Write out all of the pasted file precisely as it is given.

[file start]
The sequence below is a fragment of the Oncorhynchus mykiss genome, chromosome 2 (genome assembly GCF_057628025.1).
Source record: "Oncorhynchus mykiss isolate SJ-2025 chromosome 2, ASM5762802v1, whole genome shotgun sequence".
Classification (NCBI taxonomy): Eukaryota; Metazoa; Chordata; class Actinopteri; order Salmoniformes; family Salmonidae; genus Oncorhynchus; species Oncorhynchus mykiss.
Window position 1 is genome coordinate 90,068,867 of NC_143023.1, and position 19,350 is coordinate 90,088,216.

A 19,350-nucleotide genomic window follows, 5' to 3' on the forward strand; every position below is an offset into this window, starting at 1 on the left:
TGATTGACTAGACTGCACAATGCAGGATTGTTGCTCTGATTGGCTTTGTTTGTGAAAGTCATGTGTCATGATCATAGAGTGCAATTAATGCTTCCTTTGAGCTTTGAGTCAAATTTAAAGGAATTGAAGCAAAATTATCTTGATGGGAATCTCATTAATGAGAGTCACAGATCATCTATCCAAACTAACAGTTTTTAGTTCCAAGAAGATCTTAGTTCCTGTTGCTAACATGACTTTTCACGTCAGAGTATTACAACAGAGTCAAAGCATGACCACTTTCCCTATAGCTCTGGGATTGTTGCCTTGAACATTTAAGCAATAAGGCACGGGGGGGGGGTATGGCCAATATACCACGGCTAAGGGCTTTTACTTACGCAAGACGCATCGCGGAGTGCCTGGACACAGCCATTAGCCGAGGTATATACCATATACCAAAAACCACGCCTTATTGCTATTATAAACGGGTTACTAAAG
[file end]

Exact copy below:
The sequence below is a fragment of the Oncorhynchus mykiss genome, chromosome 2 (genome assembly GCF_057628025.1).
Source record: "Oncorhynchus mykiss isolate SJ-2025 chromosome 2, ASM5762802v1, whole genome shotgun sequence".
Classification (NCBI taxonomy): Eukaryota; Metazoa; Chordata; class Actinopteri; order Salmoniformes; family Salmonidae; genus Oncorhynchus; species Oncorhynchus mykiss.
Window position 1 is genome coordinate 90,068,867 of NC_143023.1, and position 19,350 is coordinate 90,088,216.

A 19,350-nucleotide genomic window follows, 5' to 3' on the forward strand; every position below is an offset into this window, starting at 1 on the left:
TGATTGACTAGACTGCACAATGCAGGATTGTTGCTCTGATTGGCTTTGTTTGTGAAAGTCATGTGTCATGATCATAGAGTGCAATTAATGCTTCCTTTGAGCTTTGAGTCAAATTTAAAGGAATTGAAGCAAAATTATCTTGATGGGAATCTCATTAATGAGAGTCACAGATCATCTATCCAAACTAACAGTTTTTAGTTCCAAGAAGATCTTAGTTCCTGTTGCTAACATGACTTTTCACGTCAGAGTATTACAACAGAGTCAAAGCATGACCACTTTCCCTATAGCTCTGGGATTGTTGCCTTGAACATTTAAGCAATAAGGCACGGGGGGGGGGTATGGCCAATATACCACGGCTAAGGGCTTTTACTTACGCAAGACGCATCGCGGAGTGCCTGGACACAGCCATTAGCCGAGGTATATACCATATACCAAAAACCACGCCTTATTGCTATTATAAACGGGTTACTAAAG